Within the next 30 days, a Web site that has been educating prospective investors for several months about the defaulted first mortgage markets in Southern California and one county in Nevada plans to go national and compete more directly with some of the better-known foreclosure sites like RealtyTrak.com, ForeclosureRadar.com and Foreclosures.com.

Foreclosure Trackers, a five-year-old company based in Huntington Beach, Calif., launched its site last fall. Its CEO, Robert Lee, tells BUILDER that his company is drawing from a variety of sources, including county and bank records, from which it will aggregate and process data on its site about foreclosed mortgages and homes across the country. The site will also provide color photos of each property from an appraiser and a host of other data including the home's transaction history, property tax assessments, beneficiary and trust information, as well as reconnaissance about the house itself (such as square footage, number of bedrooms, and lot size) and surrounding neighborhoods.

ForeclosureTrackers.com already lists about 100,000 properties in California and Nevada, updated daily. The site also offers foreclosure seminars that are designed for investors who want to get into defaulted mortgages. Lee says that when his Web site goes national, he will probably lower the monthly subscriber fee to $69 from its current $79. He also anticipates that the vast majority of investors who are educated through his site's seminars will ultimately use Foreclosure Trackers to transact deals for them. Lee is hoping that his Web site can generate $5 million in revenue this year.

"What Robert is trying to do is to organize and educate local and institutional investors, and there's a marketplace for that," observes James Glockner, who handles West Coast acquisitions for Bayview Financial, the Florida-based mortgage-finance company, which has issued more than $27 billion in asset-backed securities over the past decade and has exchanged information with Foreclosure Trackers about different mortgage portfolios. "Everybody wants to get into REO properties, but when they do they see how incredibly hard it is."

In an interview earlier this month with TheOrange County Register, Lee observed that the only investment strategy he believes makes sense in a market with so many foreclosed homes is investing in defaulting and performing mortgage notes. Not surprisingly, that's what Foreclosure Trackers has been doing since he started the company in 2003.

Lee, a fast-talking, gung-ho entrepreneur who says his past includes some real estate investing and construction work, tells BUILDER that some of the information on his Web site comes from the network of lenders Foreclosure Trackers contacts every day. His company bids on defaulted mortgages and then goes back to the homeowner and attempts to work out their debt through a loan modification and credit restoration.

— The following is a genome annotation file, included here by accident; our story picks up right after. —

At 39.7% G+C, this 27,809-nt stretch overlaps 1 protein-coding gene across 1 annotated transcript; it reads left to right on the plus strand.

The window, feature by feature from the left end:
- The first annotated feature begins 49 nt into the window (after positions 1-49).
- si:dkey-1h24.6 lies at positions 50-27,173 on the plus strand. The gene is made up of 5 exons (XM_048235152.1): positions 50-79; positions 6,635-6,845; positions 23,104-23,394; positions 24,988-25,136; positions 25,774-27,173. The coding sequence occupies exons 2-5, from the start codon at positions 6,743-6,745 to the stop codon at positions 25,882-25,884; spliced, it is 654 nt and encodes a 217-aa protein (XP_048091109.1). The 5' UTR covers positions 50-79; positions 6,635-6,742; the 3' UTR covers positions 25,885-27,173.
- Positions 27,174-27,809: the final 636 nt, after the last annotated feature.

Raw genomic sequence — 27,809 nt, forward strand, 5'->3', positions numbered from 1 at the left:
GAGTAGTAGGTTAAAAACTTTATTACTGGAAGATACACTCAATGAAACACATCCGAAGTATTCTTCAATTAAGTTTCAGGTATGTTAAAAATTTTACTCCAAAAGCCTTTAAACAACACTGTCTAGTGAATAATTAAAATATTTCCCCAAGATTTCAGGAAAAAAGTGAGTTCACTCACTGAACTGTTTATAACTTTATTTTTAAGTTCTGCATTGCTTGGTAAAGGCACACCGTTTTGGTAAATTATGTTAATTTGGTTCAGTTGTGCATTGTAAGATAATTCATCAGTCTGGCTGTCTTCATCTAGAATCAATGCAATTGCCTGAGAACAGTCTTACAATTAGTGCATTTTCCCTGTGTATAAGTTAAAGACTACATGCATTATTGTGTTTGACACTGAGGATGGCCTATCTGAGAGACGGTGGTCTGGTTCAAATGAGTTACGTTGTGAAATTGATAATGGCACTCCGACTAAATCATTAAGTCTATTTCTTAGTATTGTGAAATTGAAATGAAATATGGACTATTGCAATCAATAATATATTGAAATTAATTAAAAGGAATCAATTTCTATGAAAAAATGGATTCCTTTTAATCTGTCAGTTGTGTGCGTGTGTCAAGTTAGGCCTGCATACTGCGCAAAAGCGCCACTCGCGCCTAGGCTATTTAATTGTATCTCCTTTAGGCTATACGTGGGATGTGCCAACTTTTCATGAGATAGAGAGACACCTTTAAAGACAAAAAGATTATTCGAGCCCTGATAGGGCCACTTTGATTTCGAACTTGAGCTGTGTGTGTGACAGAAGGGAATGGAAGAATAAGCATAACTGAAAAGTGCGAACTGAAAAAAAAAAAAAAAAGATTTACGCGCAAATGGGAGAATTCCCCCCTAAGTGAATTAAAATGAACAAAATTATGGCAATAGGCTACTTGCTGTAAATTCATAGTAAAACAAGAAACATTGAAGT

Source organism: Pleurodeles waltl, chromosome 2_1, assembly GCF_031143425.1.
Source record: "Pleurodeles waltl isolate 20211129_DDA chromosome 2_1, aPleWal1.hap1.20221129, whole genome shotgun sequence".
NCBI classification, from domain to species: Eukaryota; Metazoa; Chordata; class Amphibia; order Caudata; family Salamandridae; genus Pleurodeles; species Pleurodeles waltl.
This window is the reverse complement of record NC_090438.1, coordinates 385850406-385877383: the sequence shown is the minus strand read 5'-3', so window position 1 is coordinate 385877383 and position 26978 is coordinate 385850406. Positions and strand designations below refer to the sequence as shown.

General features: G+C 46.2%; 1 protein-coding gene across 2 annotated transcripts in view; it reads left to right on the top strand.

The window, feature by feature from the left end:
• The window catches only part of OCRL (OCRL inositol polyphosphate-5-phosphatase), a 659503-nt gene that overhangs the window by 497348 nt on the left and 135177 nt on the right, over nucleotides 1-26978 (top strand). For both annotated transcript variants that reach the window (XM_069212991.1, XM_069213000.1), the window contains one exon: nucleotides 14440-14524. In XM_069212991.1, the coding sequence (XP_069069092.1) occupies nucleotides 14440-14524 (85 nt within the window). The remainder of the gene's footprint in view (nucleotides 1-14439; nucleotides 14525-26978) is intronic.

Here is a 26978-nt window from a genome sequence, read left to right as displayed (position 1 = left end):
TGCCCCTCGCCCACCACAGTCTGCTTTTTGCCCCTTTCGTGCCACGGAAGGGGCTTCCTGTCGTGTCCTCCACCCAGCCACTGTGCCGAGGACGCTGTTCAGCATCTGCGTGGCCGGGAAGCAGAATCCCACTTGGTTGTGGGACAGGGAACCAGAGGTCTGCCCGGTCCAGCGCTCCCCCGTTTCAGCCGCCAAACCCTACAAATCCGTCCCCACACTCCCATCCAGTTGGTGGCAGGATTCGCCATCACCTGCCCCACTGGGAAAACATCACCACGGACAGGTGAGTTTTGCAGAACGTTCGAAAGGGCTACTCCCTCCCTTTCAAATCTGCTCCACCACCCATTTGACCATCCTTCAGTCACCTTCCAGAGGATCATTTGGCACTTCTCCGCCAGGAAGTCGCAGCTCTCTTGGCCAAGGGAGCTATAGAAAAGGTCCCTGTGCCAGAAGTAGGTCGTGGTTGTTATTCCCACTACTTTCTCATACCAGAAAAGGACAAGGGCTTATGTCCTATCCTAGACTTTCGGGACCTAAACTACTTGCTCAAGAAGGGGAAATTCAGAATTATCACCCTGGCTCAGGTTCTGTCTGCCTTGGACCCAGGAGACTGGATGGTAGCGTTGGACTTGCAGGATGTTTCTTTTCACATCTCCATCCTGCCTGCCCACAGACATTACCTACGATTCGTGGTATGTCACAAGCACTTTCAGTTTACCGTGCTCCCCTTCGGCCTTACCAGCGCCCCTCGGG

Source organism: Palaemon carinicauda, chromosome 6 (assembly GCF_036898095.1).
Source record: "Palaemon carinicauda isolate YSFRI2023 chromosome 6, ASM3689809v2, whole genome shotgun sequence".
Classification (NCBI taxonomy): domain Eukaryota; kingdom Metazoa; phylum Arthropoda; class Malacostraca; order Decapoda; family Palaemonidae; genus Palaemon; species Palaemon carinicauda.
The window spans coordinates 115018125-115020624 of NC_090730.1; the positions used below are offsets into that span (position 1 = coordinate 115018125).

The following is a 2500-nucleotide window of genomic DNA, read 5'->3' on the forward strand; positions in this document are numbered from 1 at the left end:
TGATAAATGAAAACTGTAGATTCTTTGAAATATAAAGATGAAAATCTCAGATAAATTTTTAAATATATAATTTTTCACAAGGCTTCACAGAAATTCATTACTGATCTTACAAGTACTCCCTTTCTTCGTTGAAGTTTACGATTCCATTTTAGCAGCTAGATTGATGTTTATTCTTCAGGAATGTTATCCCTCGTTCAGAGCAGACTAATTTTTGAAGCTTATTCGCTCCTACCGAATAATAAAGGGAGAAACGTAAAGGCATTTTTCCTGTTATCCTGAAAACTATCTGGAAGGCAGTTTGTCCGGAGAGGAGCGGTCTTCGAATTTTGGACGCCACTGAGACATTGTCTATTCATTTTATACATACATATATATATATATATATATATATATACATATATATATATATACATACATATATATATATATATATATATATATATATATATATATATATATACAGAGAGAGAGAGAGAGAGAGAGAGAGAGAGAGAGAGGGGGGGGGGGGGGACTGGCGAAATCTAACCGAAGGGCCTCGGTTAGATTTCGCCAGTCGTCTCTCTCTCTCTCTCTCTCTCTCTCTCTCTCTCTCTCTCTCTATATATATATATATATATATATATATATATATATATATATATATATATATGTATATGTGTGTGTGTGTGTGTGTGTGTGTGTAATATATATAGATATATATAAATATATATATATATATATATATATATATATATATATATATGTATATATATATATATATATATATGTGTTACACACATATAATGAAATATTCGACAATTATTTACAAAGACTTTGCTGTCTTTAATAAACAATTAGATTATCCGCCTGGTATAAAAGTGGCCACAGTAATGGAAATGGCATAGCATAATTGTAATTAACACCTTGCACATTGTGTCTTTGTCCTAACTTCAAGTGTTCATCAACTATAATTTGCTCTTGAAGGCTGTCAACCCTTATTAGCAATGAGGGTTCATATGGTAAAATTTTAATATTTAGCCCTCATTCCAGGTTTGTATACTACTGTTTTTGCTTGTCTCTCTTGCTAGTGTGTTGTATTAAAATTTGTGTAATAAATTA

Its methodology is as follows: Foreclosure Trackers, which has 25 employees, performs due diligence on a particular distressed property and gets a broker price opinion on it. Any bid on a defaulted mortgage it offers starts at 50 percent of the value of the note (not the loan itself, Lee is quick to point out). "Whatever the value, I divide it in half," says Lee. So, for example, if the loan is $400,000, its value is probably closer to $300,000, and Foreclosure Trackers would bid $150,000. If it wins the bid, the company then approaches the homeowner and offers to work out the loan, which in this scenario it would value at around $250,000.

Lee says that many banks are eager to discount and sell defaulted loans "rather than initiate a foreclosure that will take two years of legal fees, plus more devaluation." (About half of the states in the U.S. are judicial foreclosure states, which means it can take a year to complete the foreclosure process. In those states, Foreclosure Trackers bids lower for defaulted mortgages because its back-end costs are higher.)

Once Foreclosure Trackers becomes, in essence, the lender, Lee says his intention is to keep owners in their houses by modifying the loan downward and offering to work out the debt, primarily by helping owners raise their credit scores within a certain period (ideally 60 days) so they can repurchase the mortgage through another lender at a more reasonable interest rate than the loan they had defaulted on in the first place. Lee says his company has foreclosed on only about one-fifth of the mortgages it acquires, "and most of those are vacant homes" where the owner can't be located.

Foreclosure Trackers gets financing from private equity investors and hedge funds (which Lee declined to name specifically). It looks at about $700 million in defaulted mortgages per week, bids on about $70 million and has its bids accepted on about 10 percent of these. The company only bids on first mortgages, which narrows its field. Last year, it expanded its reach by acquiring the portfolios from Mortgage Lenders Network and Aegis Mortgage, the latter's portfolio being around $25 million.

When BUILDER interviewed him on Wednesday, Lee had just been informed that one of the country's largest investment brokerages was offering its $3 billion construction and mortgage portfolio for 38 cents on the dollar. His company is too small to bid on something that large right now, but his goal for Foreclosure Trackers is to have its bids accepted on $250 million of defaulted loans in 2008 and $1 billion in 2009. To make that leap and to be able to bid on bigger bank portfolios, Lee says he needs to bring in another hedge fund as a financial partner, which he is currently looking to do. "I need the big boys behind me for that."

John Caulfield is senior editor for BUILDER magazine.

Learn more about markets featured in this article: Los Angeles, CA.